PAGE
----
Let it go: Here are 3 crucial things you must say goodbye to in retirement. Most folks can't do it — but can you?

Dieters, frustrated novelists and daydreamers all know that there’s a big difference between intention and action, action and follow through. Those preparing for retirement do, too. So the next time you hear yourself or a soon-to-retire friend say that they’re ready to let some big things go, take pause.

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Then ask: “Really?”

For those serious about retirement done right, the preparation isn’t just financial. You can try golfing away the rest of your life or resting on the laurels of your work accomplishments. But the experience won’t be nearly as rich or rooted in your new reality.

So what should you prepare to part with? And can you do it? Let’s see if you resonate with or resist these three realities.

Say sayonara to stuff

If you really believe that he or she who dies with the most toys wins, then maybe you haven’t thought much about whether that comes with an eternal storage locker.

The fact is that excess stuff will only weigh you down, especially if you want to travel or spend more time tending to your relationships (more on that in a bit).

Retirement marks an ideal time to take inventory. Just how many trinkets have you accumulated? Do you really need them? (In most cases, probably not) What keeps you from parting with them — logistics, emotions or some combination?

Taking the first step to thin the herd of excess possessions, especially collectibles and big-ticket items, can also add to bottom line retirement savings.

About 33% of baby boomers are anticipating their mortgage or rent will be their largest expense during their retirement years. So parting with things will also help if downsizing your home is something you think will be a possibility or financial reality for you once you stop working, according to a recent survey from Retirable .

Read more: Rich young Americans have lost confidence in the stock market — and are betting on these 3 assets instead. Get in now for strong long-term tailwinds

You are no longer your career

Retiring means a welcome end to overachieving and borrowed identity. We are not our work selves, and getting back eight hours a day leaves many folks surprisingly stumped in terms of how to redeem it.

And no wonder. If you’ve worked practically your entire life to reach a career goal, win the awards, gain the status and reap the benefits, then chances are a good deal of your identity is tied up in your career. Plenty tied up. Letting go of a rewarding occupation is tough.

Further: Are you ready to give up the adrenaline rush of hard work? Or the recognition that comes with someone asking, “What do you do?” Or the fulfillment your job gave you?

If you’re not so sure, then you’re in good company. A survey cited in USA Today found that 47% of retirees still worked in retirement, with a whopping 72% of pre-retirees stating they would want to keep working.

The 2023 Retirable survey showed that of respondents who reported interest in having a part-time job during retirement, 71% are seeking extra income outside of retirement savings and (65%) say they just want to stay busy or active.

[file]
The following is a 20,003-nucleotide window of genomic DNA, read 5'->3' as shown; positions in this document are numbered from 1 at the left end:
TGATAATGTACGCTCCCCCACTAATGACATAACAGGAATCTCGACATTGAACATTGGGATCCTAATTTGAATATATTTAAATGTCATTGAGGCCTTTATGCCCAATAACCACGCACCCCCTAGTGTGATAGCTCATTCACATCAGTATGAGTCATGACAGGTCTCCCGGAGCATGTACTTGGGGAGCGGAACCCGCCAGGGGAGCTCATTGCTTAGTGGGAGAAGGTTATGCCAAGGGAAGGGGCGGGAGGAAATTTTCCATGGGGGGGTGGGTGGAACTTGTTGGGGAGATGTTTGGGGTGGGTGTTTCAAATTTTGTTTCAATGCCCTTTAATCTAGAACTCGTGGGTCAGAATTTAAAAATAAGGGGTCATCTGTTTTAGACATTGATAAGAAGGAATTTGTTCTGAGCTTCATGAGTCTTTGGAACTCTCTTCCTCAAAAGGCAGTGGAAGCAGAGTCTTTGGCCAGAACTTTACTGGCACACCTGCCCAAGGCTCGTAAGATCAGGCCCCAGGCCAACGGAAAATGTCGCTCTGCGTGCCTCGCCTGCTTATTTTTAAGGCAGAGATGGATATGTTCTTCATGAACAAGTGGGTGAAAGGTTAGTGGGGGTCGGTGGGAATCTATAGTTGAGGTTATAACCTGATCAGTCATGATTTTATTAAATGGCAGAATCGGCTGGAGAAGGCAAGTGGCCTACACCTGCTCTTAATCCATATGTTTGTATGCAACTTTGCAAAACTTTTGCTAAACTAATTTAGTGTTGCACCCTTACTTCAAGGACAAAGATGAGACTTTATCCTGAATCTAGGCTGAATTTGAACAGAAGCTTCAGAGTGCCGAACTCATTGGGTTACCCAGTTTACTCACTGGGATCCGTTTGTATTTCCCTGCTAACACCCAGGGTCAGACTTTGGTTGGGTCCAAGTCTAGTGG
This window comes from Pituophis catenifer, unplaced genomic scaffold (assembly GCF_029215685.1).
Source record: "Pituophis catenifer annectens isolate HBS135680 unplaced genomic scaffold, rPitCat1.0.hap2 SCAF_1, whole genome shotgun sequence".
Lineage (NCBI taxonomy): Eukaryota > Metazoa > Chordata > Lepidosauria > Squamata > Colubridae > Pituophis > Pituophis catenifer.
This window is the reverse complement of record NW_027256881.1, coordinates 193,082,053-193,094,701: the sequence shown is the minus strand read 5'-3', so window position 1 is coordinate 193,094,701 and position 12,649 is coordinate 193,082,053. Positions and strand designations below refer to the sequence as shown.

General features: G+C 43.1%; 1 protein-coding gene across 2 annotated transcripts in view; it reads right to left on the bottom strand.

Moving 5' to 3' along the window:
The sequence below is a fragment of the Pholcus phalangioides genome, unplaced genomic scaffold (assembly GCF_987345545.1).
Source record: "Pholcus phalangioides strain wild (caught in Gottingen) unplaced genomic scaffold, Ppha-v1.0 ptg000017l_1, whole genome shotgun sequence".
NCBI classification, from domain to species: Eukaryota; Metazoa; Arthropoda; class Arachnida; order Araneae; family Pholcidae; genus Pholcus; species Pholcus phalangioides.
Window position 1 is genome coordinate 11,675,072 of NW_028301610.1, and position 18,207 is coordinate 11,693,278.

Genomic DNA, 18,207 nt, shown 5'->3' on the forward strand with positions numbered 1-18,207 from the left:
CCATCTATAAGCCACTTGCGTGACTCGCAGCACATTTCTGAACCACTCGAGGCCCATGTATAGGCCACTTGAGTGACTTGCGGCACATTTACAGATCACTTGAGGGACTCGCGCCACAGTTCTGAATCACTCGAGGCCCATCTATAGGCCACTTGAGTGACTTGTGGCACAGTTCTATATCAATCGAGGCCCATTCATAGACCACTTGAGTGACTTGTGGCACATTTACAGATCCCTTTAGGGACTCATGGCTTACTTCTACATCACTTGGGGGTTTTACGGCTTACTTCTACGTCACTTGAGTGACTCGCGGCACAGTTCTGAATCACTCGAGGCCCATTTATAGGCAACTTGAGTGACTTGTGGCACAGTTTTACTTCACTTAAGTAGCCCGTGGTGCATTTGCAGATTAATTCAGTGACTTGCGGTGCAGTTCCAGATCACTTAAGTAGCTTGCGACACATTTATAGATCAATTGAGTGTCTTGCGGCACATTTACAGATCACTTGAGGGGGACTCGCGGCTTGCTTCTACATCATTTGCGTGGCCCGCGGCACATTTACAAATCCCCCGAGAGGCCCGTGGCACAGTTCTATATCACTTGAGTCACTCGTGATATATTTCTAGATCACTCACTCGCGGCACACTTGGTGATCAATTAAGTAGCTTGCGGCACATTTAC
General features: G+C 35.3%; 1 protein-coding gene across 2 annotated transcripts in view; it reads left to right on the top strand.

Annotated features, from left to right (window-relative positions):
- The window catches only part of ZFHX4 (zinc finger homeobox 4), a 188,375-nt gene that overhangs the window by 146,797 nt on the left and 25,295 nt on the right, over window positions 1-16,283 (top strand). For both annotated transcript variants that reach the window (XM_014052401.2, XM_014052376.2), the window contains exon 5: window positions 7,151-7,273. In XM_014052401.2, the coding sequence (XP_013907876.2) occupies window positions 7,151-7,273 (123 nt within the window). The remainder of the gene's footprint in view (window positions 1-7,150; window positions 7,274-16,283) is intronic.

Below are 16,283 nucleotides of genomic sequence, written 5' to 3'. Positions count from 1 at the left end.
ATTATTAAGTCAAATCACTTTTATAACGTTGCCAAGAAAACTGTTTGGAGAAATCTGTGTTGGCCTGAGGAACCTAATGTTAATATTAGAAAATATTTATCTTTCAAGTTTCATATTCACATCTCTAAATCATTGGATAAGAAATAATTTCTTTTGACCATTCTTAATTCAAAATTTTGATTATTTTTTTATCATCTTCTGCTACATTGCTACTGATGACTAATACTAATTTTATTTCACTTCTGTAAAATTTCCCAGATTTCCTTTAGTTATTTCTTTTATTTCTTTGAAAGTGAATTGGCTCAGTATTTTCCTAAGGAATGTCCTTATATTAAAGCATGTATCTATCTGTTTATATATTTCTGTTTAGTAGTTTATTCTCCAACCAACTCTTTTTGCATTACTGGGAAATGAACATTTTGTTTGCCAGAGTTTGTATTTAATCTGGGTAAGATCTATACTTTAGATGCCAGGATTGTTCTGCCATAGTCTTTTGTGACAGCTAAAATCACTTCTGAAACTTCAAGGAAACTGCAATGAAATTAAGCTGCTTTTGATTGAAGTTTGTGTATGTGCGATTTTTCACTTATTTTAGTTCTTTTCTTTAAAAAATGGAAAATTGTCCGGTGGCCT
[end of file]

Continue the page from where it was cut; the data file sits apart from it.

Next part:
Indeed, some people never retire in the traditional sense; athletes commonly come out of retirement, too. In figuring out what works for you, keep in mind that however you structure your golden years, immersing too much identity in your career will raise questions you won’t want to ignore.

All that disposable income

A top reason many retirees don’t want to give up work has to do with income security. What if you get sick? Your partner loses their job? Or another emergency lands that means you need cash on hand? Having a job often takes the sting out of such scenarios.

Meeting with a financial adviser before retirement — decades before, if possible — is crucial. They can help you determine a dollar savings target to ensure the quality of life you want, and figure out a balance between checking off bucket list items and saving for emergencies.

At present, 48% of workers believe they don’t make enough money to be able to save for retirement, according to statistics cited by Annuity.org. What’s worse, 22% of Americans only have $5,000 or less saved for retirement, while 15% have nothing at all. Taken together, that’s more than a third of the workforce.

While Americans struggle with low savings, Social Security, pensions (where applicable) and other financial assets can provide financial relief. On the other side, expenditures that escaped notice for years — true money wasters such as unused memberships and subscriptions, for example — are now ripe for a bit of culling.

Need a plan? Get expert help

When it comes down to it, the greatest threat to your comfort in retirement is not the stock market, how much you have saved or exorbitant spending — it’s not having a plan.

According to data from the Federal Reserve Board, only 40% of non-retirees feel confident about their retirement savings — a clear sign many Americans could use help navigating their finances and making sure their assets are protected.

One solution to help you sleep better: Find a financial advisor who can help you navigate your finances and make sure your assets are safeguarded.

Researching and calling multiple financial planners can be a time-consuming hassle, but there are ways you can easily browse vetted advisors online that fit your needs.

If you're unsure how to safeguard your savings during a recession, it’s better to get answers sooner than later.

This article provides information only and should not be construed as advice. It is provided without warranty of any kind.